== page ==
Autobiography of ARCHIBALD HAMILTON Rowan, Esq. With Additions and Illustrations, by WILLIAM HAMILTON DRUMMOND, D. D., M.R.I. A. Dublin, Tegg and Co. 1840.
and song, telling with frigid philosophic in- | Often in reading such productions, and for difference the story of his ancient loves and example, on coming to the end of the work of hates, his trials, his sins, his sufferings ; which we are proceeding to give an account, lecturing, as it were, on the anatomy of life, have we been forced to exclaim, laying down with the corpse of his early self before him. the book in despair,—Is that all ? —Was Such work, in our opinion, has a tendency this a man's life ? To be sure, the reply of to undermine (in common with many other our own thoughts almost anticipated our strongholds of morality, which the last three query:—This was not all; 'tis simply all centuries have been incessantly bombarding) that the unfortunate narrator was able to rethat safeguard of silence and obscurity, that member or relate; and under the most fa.sacredness of home, which erewhile clothed vourable circumstances how little must that with a graceful garment the nakedness of be? Is not the life of the meanest man on life, and cherished in purity and warmth the earth more than the greatest could, with the hearts of many a generation; hearts nurtured labour of a life-time, adequately chronicle, into simpleness and strength by truly noble much less satisfactorily account for ? influences, and dreading the rebuke of far truest joys, the deepest sorrows of life—its other censors than newspapers and police strength, its weakness, its meanness, its subthe moral satraps of our present dwarfed ex- limity,—what words shall describe them, istence.
what endowment of graphic power avail to Men, however, are above all things desi- paint even their shadow ? The sunshine rous to gratify their curiosity, and will there and the storms of life, its brightness and fore always drink in with greedy ear the re- gloom, its pride and passion, its vigour and cital of the like details. Such self-historians decay, ye may mimic, ye sons of men, but as we have spoken of will therefore ever be new create you cannot. The highest poet their prime favourites, And we allow that only twines a garland of autumn leaves, on much or almost everything of the kind, de- which, as it crowns his anxious brow, men pends on the what and the how. We gaze, till in memory or in hope, the leaves should be sorry to quarrel with Jean Paul seem green again, and the face of that man for the frolicsome minuteness, brimful too of transfigured with a brightness which is not the deepest pathos, with which he brings be- of earth. Alas ! 'tis an idle delusion all, fore us the glories of his childhood. We glad though it make your hearts. To anhave not recently experienced a greater chor in the stream of time, even his strength pleasure than in the perusal of Romilly's may not avail you. He floats on the waters early history, as retraced by himself with himself, motionless though he appear. If such a lingering fondness of recollection; the men were not always attempting tasks bestill current of a deep affection mellowing yond their strength, 'twere wonderful how into a radiant poetry, the plainest and most they beguile themselves and others with unpretending narrative. Would that we had such fantastic semblance. The unconscious thousands of such histories; but of such dreams of infancy, the sprightliness of childautobiographies as Rousseau's and Goethe's, hood, the fervour of youth, the fierce intendisclosing secrets which should never have sity of manhood, the gradual resignation of been spoken of, violating sanctities which old age,—what power shall awaken them ought above all to have been respected, the from the tomb of the past, and make them fewer we have the better. The repentant alive and real ? The trustful purity of our fervour of the former, the vivid grace of the young years, the infinite exaltation of latter, the importance, in literary history, of early love, the lonely sufferings of later life, what has been revealed to us by both, will the burthen of the infirmities and sorrows never induce us to pardon them such wrong which wean the aged from existence; our to mankind and to themselves.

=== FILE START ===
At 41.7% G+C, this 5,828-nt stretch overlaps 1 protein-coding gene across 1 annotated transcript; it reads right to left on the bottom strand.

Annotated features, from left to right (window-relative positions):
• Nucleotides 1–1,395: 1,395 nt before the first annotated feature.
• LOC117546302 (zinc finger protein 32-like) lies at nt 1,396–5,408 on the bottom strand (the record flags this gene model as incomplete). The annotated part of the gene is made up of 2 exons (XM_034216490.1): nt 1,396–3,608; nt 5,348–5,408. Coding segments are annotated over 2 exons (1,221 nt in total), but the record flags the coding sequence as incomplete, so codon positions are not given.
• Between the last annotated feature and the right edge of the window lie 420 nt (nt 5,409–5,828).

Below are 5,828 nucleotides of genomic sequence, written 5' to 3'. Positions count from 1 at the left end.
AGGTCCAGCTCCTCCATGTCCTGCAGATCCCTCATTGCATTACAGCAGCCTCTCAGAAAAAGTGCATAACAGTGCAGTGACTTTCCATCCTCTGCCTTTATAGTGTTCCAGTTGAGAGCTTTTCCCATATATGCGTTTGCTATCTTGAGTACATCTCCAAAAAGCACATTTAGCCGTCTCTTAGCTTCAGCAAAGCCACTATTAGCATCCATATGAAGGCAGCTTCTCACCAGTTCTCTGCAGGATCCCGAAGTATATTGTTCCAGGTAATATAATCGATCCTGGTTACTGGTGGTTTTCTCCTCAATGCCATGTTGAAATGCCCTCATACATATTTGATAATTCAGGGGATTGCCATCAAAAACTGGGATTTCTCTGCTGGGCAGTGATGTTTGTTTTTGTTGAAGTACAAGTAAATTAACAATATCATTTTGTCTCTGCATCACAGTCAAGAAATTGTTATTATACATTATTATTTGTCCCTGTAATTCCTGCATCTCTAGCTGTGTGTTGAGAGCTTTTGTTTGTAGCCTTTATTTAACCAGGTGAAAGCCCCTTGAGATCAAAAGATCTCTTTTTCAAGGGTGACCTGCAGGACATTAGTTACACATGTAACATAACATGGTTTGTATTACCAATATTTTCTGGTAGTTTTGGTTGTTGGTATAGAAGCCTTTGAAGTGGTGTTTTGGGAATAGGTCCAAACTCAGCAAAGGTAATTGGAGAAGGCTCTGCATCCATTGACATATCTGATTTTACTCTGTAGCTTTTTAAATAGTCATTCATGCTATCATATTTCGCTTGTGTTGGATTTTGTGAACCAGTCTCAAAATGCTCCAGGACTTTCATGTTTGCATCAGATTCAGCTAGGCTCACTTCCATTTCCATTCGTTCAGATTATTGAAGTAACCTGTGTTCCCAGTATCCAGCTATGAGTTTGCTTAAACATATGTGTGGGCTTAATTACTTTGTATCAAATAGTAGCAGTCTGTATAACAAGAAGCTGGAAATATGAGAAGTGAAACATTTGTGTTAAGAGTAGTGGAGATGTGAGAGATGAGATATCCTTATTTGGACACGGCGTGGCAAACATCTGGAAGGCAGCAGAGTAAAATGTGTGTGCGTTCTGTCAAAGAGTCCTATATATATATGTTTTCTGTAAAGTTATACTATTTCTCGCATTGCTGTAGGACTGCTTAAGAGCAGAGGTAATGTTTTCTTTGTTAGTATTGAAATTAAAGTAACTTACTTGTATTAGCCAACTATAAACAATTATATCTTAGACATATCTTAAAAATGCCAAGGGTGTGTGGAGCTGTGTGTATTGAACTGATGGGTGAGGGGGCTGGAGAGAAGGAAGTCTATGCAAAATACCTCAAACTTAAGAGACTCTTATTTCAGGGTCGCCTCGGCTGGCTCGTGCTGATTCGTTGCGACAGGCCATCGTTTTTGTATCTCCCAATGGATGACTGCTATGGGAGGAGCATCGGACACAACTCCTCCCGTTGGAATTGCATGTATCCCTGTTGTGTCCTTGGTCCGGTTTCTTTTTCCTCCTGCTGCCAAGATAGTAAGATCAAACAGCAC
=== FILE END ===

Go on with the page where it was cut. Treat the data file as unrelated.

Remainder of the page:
joys and our sorrows alike,–who shall reOn the other hand, anxious as we are to call them even in memory, or gather with see men of lively powers, and endowments unwavering hand the tangled threads of his not arising to sublimity of genius, under- history ? The joys and sorrows alike, ninetake the labour of writing their own history, tenths of them are forgotten. The tide of we must acknowledge that there are im- oblivion hath swept them away. Gather the inense difficulties in the way. A good auto- wrecks together, and 'tis all thou knowest of biography is an excessively difficult achieve thy life. Arrange, and name, and number ment, and needs, for the most moderate suc- them, and 'tis all thou canst tell of thy hiscess, some powers at least of a high order, tory. Surely autobiography is a very imand indeed so rare as at once to entitle their perfect thing. possessor to rank an undisputed genius. So much for what men may succeed in